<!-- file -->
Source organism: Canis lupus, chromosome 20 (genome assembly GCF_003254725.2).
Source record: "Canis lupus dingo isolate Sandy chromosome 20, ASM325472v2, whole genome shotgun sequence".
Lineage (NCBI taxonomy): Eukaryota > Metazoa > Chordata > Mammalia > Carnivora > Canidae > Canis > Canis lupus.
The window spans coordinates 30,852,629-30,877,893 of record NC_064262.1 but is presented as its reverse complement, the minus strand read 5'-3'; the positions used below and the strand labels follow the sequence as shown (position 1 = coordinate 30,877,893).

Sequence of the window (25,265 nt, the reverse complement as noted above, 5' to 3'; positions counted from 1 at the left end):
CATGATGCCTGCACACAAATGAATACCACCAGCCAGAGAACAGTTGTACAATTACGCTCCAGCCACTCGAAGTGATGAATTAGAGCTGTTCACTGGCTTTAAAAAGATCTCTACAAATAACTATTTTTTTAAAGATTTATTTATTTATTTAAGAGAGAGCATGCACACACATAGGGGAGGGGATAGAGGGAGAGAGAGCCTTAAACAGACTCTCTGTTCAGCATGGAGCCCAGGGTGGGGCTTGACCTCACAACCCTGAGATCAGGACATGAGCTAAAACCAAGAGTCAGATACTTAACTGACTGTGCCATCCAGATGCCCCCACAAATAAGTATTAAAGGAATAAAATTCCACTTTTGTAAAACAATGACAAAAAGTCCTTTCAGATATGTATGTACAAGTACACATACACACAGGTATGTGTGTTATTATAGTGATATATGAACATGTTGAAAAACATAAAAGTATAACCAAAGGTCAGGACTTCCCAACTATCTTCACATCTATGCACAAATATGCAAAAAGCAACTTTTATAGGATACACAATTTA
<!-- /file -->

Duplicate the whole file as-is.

Source organism: Canis lupus, chromosome 20 (genome assembly GCF_003254725.2).
Source record: "Canis lupus dingo isolate Sandy chromosome 20, ASM325472v2, whole genome shotgun sequence".
Lineage (NCBI taxonomy): Eukaryota > Metazoa > Chordata > Mammalia > Carnivora > Canidae > Canis > Canis lupus.
The window spans coordinates 30,852,629-30,877,893 of record NC_064262.1 but is presented as its reverse complement, the minus strand read 5'-3'; the positions used below and the strand labels follow the sequence as shown (position 1 = coordinate 30,877,893).

Sequence of the window (25,265 nt, the reverse complement as noted above, 5' to 3'; positions counted from 1 at the left end):
CATGATGCCTGCACACAAATGAATACCACCAGCCAGAGAACAGTTGTACAATTACGCTCCAGCCACTCGAAGTGATGAATTAGAGCTGTTCACTGGCTTTAAAAAGATCTCTACAAATAACTATTTTTTTAAAGATTTATTTATTTATTTAAGAGAGAGCATGCACACACATAGGGGAGGGGATAGAGGGAGAGAGAGCCTTAAACAGACTCTCTGTTCAGCATGGAGCCCAGGGTGGGGCTTGACCTCACAACCCTGAGATCAGGACATGAGCTAAAACCAAGAGTCAGATACTTAACTGACTGTGCCATCCAGATGCCCCCACAAATAAGTATTAAAGGAATAAAATTCCACTTTTGTAAAACAATGACAAAAAGTCCTTTCAGATATGTATGTACAAGTACACATACACACAGGTATGTGTGTTATTATAGTGATATATGAACATGTTGAAAAACATAAAAGTATAACCAAAGGTCAGGACTTCCCAACTATCTTCACATCTATGCACAAATATGCAAAAAGCAACTTTTATAGGATACACAATTTA